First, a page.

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Old January 11th, 2011, 04:54 AM   #4207
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Judging from the GDP figures the pricing of CRH tickets in China is certainly not very expensive for local passengers. People will always complain about something being too expensive even if you make ticket from Beijing to Shanghai cost $1. And considering that CRH trains and infrastructure is not just an ordinary train but a top-notch HSR system which in qualitative terms is comparable to Japanese Shinkansen and some European systems then it really looks cheap regardless of what perspective you look at it.
I sure agree, a stupidly slow train ride from Seattle to Portland can cost between $40 and $50, and from my experience TGV price are pretty ridiculous too, though they do offer pretty good discount to regular riders and students.

The point is, HSR is not designed for everybody, especially low income population. It's not a government welfare system that suppose to make everyone's trip super cheap and super quick. The reality is that if you can't afford it, there are other options out there. The system currently only has the capacity to serve a relatively small portion of China's travelers, and there are plenty of people who can afford the ticket to use up all that capacity.
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Old January 11th, 2011, 05:10 AM   #4208
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The point is, HSR is not designed for everybody, especially low income population. It's not a government welfare system that suppose to make everyone's trip super cheap and super quick. The reality is that if you can't afford it, there are other options out there. The system currently only has the capacity to serve a relatively small portion of China's travelers, and there are plenty of people who can afford the ticket to use up all that capacity.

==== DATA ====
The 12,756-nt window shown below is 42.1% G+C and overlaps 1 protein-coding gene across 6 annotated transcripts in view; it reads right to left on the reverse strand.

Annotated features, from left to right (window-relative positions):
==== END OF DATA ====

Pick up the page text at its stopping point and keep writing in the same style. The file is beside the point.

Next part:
That is the problem. Lack of choice is what people complain about the most. To make way for HSR, MoR stopped some D-trains. Situation on Nanjing-Shanghai ICL is the worst, all D-trains were canceled, and tickets for low-speed conventional trains are extremely difficult to purchase. At least on this line the authorities haven't figured out a way to balance all traveling needs.

On some other lines (such as Shanghai-Hangzhou HSR) things are better. Actually I think we can use the long-distance bus as a benchmark to see if railway service meets the intercity transportation needs. Long distance buses became more popular on Nanjing-Shanghai line after low-speed conventional trains were canceled. But long distance bus companies had to offer discounts to attract passengers right after Hainan East-ring ICL opened.